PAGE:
“It’s like being in Minnesota, buck naked, at 40 (degrees) below.”
That’s how Damon Nelson of Albuquerque describes his experience in a cryotherapy chamber, where the temperature during a recent session reached 193 degrees below zero.
But don’t think Nelson was complaining. He has an appointment with the chilly chamber six days a week at Excel Cryotherapy, which opened last month at 7600 Jefferson NE.
The chamber, which is suffused with liquid nitrogen when turned on, is touted for boosting athletic performance, managing pain and inflamation and boosting skin care, says Debra Solomon, co-owner with her husband, Jarrin Solomon.
Nelson, who attends a daily early-morning boot camp, says his afternoon treatments prevent soreness, help him relax and give him “mental clarity.”
Plus, he says, it only lasts three minutes.
The treatment works by chilling your skin temperature rapidly so that blood is sent to your core from the skin surface, muscle tissue and joint space, and then passes through the body’s cardiovascular system, according to Debra Solomon and the company’s website, www.excelcryotherapy.com. That process strips the blood of toxins and supplies it with oxygen, nutrients and enzymes. Once you get out, your skin quickly warms up, and the resupplied blood flows through your body.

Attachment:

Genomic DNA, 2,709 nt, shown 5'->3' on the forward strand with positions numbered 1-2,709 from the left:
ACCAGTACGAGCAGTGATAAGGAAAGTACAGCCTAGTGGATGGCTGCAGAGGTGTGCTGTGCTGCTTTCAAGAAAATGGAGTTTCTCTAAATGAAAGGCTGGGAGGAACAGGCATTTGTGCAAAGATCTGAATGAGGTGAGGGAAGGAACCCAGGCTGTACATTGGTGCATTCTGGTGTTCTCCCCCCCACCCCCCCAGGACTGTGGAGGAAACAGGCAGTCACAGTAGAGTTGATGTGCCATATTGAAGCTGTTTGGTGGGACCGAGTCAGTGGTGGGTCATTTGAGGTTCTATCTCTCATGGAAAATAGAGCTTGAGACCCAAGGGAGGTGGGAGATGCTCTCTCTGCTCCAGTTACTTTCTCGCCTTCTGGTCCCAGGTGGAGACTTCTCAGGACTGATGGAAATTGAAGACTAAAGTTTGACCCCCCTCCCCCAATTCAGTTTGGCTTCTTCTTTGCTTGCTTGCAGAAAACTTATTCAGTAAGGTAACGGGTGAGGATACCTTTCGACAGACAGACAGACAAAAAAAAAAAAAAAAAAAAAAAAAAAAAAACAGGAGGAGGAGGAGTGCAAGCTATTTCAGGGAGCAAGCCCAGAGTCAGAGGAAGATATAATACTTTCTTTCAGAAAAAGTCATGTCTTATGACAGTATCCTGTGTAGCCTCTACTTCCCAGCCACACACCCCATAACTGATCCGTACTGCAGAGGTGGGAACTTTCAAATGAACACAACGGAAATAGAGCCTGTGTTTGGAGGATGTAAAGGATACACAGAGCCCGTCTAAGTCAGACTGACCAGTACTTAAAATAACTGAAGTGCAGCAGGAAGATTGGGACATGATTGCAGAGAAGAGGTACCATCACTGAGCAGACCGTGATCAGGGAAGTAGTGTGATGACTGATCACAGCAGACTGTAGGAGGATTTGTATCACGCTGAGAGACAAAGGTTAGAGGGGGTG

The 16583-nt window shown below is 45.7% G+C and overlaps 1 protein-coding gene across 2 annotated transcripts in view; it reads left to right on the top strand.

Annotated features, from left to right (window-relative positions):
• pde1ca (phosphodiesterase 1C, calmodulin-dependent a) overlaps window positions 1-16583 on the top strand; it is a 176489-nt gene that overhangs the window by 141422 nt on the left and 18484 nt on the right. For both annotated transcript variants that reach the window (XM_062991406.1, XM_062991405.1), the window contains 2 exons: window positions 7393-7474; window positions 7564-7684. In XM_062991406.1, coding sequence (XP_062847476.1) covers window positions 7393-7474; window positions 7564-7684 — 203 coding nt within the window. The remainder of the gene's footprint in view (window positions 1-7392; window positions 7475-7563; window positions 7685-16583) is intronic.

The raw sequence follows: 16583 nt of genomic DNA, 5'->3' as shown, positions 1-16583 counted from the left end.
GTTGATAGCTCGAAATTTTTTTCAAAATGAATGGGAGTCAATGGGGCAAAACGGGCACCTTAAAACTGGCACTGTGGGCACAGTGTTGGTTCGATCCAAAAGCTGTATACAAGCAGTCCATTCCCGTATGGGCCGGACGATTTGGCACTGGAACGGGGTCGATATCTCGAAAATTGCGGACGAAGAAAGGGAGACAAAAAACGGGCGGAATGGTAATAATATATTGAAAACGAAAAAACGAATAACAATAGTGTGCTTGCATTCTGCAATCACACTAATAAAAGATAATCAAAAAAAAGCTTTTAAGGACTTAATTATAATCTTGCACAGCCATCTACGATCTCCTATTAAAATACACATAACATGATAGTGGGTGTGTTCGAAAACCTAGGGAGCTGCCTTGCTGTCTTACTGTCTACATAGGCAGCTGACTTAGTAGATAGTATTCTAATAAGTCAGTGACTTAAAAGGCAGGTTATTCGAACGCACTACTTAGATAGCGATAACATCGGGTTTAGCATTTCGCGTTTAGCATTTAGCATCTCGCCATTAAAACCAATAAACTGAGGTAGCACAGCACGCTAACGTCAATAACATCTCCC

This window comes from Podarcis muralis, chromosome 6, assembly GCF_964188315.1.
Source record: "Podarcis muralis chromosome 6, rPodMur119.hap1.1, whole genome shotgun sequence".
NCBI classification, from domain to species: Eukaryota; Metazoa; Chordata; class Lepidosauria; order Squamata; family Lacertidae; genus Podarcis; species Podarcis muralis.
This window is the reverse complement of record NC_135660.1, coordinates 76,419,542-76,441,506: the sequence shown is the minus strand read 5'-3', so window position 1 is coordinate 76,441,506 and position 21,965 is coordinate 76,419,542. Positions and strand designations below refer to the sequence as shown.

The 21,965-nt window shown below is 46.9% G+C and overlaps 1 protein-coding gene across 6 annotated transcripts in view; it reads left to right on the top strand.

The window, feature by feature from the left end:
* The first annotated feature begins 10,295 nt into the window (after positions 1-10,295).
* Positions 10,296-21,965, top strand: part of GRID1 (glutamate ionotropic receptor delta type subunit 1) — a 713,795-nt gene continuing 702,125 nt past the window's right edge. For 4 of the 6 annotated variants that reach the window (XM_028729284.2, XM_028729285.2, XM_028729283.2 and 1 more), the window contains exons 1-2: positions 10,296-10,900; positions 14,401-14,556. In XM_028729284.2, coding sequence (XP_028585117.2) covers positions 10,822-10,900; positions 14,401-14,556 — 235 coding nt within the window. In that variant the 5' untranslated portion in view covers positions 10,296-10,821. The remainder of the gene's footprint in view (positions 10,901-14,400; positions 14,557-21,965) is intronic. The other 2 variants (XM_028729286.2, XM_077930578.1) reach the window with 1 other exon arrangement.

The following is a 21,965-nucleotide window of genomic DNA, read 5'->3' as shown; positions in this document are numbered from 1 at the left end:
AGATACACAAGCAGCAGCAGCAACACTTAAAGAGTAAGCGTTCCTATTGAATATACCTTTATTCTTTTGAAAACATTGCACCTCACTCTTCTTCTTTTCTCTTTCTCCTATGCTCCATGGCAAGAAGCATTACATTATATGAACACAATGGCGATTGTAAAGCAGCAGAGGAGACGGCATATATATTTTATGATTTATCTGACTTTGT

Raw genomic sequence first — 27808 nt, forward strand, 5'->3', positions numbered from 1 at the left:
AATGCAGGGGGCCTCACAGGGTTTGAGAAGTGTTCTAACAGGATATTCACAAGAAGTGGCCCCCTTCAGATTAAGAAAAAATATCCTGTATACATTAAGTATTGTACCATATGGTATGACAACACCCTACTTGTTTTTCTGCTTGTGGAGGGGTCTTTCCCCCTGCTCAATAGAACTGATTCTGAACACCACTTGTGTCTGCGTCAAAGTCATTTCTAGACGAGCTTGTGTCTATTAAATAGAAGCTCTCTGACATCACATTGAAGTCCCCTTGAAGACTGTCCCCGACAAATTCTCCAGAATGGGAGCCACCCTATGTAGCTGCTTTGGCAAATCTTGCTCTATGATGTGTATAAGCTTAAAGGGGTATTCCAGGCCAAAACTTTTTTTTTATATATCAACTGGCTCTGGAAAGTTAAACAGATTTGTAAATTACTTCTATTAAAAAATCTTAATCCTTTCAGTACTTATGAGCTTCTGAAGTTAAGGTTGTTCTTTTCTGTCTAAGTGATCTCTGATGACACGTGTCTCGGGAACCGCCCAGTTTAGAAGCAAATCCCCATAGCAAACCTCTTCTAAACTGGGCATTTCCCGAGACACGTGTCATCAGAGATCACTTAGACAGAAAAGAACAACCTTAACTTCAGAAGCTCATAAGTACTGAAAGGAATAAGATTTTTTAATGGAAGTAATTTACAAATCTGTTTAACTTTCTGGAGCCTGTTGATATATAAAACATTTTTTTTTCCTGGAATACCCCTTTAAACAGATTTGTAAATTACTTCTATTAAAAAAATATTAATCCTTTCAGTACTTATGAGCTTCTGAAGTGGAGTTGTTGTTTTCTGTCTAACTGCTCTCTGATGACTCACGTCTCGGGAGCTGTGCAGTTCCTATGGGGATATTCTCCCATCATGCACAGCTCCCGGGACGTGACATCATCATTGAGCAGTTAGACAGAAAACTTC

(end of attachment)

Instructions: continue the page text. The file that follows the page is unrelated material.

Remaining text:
It’s a natural process, but it happens quickly and completely with cryotherapy because the temperature gets so cold and because your entire body (except your head) is immersed.
Before you enter the chamber, you strip to your underwear and don protective clothing that includes slippers and dry cotton socks and gloves. You step on a platform inside the aluminum hexagonal chamber and are soon surrounded by liquid nitrogen, which chills the air to as low as minus 274 degrees Fahrenheit. Your skin surface temperature drops to 30 degrees in 30 seconds.
When you get out, there are exercise bikes and yoga mats available because about 10 minutes of light exercise after your session helps stabilize body temperature and prolong the effects of the treatment, Debra Solomon said.
The Solomons became converts to cryotherapy after a trip to Texas by Jarrin, an Olympic bronze medalist who represents Trinidad and Tobago in the 400-meter competition. He tried out one of the chambers and found it be so far above the experience of his usual ice bath to relieve soreness, that he came home wanting to open a cryotherapy business in Albuquerque.
Debra Solomon warns that cryotherapy treatments are not FDA-approved because they do not provide any type of cure.
Excel Cryotherapy charges $65 for a single session, although package deals are available and new clients get their first visit for $25.